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JSR 292 Goodness: How to get the current class in Java ?

Posted by forax on October 26, 2010 at 6:14 AM PDT

This a question that is often asked by my students:
How to get the current class in Java  ?

In the code below, instead of A.class, I want to something like "get the current class".
One of my student even invent a new syntax for that purpose this.class.
But guess what, the compiler doesn't like invented syntaxes.

  public class A {
    public static void main(String[] args) {
       System.out.println("current class " + A.class);
    }
  }

My standard answer was that there is no obvious way to do that.
In fact, there is a hacky way to get the current class using exception, stack trace element and Class.forName.
The way to combine those elements is left as an exercice to the reader.

This is no more true with JDK 7 which will include the JSR 292 API (java.dyn) .
This API provides, as a side effect, a way  to get the current class.

  import java.dyn.MethodHandles;
   
  public class A {
    public static void main(String[] args) {
       System.out.println(MethodHandles.lookup().lookupClass());
    }
  }

MethodHandles.lookup() returns a Lookup object which is a factory of method handles.
The Lookup object embodies the class of the code that calls the method lookup().
This class will be used to check if the code has the right or not to create a method handle.
And You can retreive this class using the method lookupClass().

See you soon for tips and tricks on JDK 7/JSR 292.

cheers,
Rémi

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Comments

<p>&nbsp;This is great, but if I have implemented an ...

This is great, but if I have implemented an abstract class, this method lookup() returns the name of the superclass.

There's a way to know the current class?

<span class="Apple-tab-span" style="white-space:pre"> </span>public static &lt;T extends Entity&gt; T find(Long id) throws Exception {
   Session session = HibernateUtil.getSessionFactory().getCurrentSession();
   Transaction transaction = session.beginTransaction();
   // NOPE returns Entity
   // Class klass = Thread.currentThread().getContextClassLoader().loadClass(Thread.currentThread().getStackTrace()[1].getClassName());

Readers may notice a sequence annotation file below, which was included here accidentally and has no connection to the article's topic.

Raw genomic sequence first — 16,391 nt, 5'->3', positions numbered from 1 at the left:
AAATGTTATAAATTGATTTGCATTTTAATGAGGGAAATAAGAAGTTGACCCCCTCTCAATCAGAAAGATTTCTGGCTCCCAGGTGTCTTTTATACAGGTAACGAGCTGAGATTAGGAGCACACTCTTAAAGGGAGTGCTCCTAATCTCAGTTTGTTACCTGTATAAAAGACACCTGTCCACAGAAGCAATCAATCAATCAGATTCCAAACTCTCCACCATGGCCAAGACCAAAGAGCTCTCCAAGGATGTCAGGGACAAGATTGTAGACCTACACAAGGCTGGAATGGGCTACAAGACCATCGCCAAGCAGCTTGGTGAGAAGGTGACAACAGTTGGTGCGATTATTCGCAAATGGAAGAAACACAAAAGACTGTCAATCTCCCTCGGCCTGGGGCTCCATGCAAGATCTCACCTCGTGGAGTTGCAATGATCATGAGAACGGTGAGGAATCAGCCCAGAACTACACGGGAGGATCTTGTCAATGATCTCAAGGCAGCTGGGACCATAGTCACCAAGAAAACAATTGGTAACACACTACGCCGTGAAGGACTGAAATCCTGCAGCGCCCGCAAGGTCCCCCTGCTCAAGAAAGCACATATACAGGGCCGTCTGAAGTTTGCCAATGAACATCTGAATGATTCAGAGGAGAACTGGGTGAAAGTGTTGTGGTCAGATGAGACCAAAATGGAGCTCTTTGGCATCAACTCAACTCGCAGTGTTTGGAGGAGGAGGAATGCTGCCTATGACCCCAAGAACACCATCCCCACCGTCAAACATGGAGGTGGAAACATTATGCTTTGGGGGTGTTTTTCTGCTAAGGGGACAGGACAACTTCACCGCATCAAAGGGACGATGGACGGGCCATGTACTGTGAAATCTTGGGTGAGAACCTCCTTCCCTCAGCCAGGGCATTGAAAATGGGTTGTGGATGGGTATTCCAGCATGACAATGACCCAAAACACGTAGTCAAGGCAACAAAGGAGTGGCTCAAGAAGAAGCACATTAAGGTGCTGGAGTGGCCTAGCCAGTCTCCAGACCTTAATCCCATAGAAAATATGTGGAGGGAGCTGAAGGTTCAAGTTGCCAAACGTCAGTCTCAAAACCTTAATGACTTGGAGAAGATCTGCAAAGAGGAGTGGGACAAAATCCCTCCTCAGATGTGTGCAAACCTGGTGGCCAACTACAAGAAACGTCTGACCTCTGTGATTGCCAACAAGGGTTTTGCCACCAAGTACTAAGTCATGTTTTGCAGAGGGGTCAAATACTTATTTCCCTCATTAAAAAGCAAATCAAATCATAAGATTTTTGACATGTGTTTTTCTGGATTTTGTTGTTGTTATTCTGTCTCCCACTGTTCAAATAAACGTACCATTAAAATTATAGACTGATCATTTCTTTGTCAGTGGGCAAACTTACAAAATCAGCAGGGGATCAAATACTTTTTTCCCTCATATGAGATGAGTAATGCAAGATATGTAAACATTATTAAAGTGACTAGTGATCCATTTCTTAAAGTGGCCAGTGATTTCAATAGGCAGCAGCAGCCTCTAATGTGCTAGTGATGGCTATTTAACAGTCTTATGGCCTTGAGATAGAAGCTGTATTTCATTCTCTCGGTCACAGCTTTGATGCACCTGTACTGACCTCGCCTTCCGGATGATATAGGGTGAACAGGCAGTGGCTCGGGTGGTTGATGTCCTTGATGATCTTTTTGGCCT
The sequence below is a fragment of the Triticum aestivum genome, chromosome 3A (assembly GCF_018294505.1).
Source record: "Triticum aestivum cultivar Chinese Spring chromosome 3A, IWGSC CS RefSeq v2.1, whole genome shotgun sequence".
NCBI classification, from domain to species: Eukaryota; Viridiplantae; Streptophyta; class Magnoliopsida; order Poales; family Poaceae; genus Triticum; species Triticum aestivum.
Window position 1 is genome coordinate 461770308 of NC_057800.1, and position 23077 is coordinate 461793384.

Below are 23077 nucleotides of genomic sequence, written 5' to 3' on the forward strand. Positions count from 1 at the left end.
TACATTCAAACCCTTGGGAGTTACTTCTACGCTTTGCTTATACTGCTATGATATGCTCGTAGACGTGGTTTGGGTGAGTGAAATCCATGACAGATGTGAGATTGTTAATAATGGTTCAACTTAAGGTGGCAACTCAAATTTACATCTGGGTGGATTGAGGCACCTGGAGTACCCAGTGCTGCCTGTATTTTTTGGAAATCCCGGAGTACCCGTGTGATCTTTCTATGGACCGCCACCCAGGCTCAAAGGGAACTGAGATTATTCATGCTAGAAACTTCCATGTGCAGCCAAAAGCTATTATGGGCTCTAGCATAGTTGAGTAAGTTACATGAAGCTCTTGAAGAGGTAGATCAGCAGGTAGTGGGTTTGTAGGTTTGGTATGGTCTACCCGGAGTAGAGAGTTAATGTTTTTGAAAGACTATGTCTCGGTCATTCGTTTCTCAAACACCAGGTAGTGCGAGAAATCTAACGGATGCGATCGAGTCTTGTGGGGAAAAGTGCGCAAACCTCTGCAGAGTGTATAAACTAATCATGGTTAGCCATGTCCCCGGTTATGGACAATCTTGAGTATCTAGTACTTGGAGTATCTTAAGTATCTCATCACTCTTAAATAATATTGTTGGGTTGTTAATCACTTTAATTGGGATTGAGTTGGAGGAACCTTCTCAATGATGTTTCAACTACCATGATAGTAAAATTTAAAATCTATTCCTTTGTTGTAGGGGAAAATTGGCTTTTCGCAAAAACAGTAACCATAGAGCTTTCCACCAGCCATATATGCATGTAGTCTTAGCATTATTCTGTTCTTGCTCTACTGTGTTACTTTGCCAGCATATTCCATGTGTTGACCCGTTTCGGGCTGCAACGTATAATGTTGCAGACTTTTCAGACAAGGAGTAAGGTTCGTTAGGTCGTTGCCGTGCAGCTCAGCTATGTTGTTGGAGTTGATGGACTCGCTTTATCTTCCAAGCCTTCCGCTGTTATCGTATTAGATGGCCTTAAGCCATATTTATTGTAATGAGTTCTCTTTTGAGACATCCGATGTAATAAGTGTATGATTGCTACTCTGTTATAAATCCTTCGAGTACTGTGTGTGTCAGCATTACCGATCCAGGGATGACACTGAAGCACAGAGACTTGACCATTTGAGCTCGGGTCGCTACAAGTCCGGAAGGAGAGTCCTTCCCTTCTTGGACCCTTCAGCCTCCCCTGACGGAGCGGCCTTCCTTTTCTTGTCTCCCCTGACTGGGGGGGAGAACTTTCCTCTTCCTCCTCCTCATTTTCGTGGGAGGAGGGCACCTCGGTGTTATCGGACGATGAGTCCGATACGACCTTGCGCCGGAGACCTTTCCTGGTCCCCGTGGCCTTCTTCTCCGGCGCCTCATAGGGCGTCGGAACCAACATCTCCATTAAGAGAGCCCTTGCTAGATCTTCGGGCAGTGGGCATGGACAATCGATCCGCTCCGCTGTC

// NOPE returns Entity
   // Class klass = Class.forName(Thread.currentThread().getStackTrace()[0].getClassName());
   // NOPE returns Entity
   Class klass = MethodHandles.lookup().lookupClass());
   T object = (T) session.load(klass, id);
   return object;
}

<p>I don't think you can do that because a static method is ...

I don't think you can do that because a static method is attached
to its declaring class. So the whole concept of current class is mooted.

Rémi

<p>&nbsp;Ok, so build a simple find method similar to ...

Ok, so build a simple find method similar to ActiveRecord is impossible even in jdk7? C'mon...

How to get the current class

You can use this functionality currently on OpenJDK 7, but you need to pass some additional arguments on the command line.

java -XX:+UnlockExperimentalVMOptions -XX:+EnableMethodHandles -XX:+EnableInvokeDynamic A

The last argument on enabling InvokeDynamic is to avoid a warning.

new

new Object(){}.getClass().getEnclosingClass()

Nice.

Nice.

Well, if you're not in a

Well, if you're not in a static context, there is always

this.getClass()

.. and the hacky way for a static context:
Thread.currentThread().getContextClassLoader().loadClass(Thread.currentThread().getStackTrace()[1].getClassName())

or
Class.forName(Thread.currentThread().getStackTrace()[1].getClassName())

but I generally try to avoid using Class.forName

Unless you add some extra

Unless you add some extra restriction (say, the class is final), then you may pick up a subclass instead of the current class with `this.getClass()`. More confusion if the class is not abstract.
Also, the current thread context class loader may not be what you want. Using the current thread context class loader is always a bit of a hack anyway. Single argument `Class.forName` does use the current class(!) (loader). The implementation used by `forName` is exposed through `SecurityManager.getClassContext`, which provides another hacky way to find the current `Class` today.

Yes, be careful when using

Yes, be careful when using Class.forName(...) as you might have problems when using it with OSGi bundles. There are a number of posts around that describe related issues, but I just found a good one by Neil Barlett: http://njbartlett.name/2010/08/30/osgi-readiness-loading-classes.html